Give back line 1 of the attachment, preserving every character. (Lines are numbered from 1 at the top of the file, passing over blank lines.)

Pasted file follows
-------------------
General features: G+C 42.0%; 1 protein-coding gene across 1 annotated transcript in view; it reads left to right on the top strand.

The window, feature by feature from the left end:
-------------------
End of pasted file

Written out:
General features: G+C 42.0%; 1 protein-coding gene across 1 annotated transcript in view; it reads left to right on the top strand.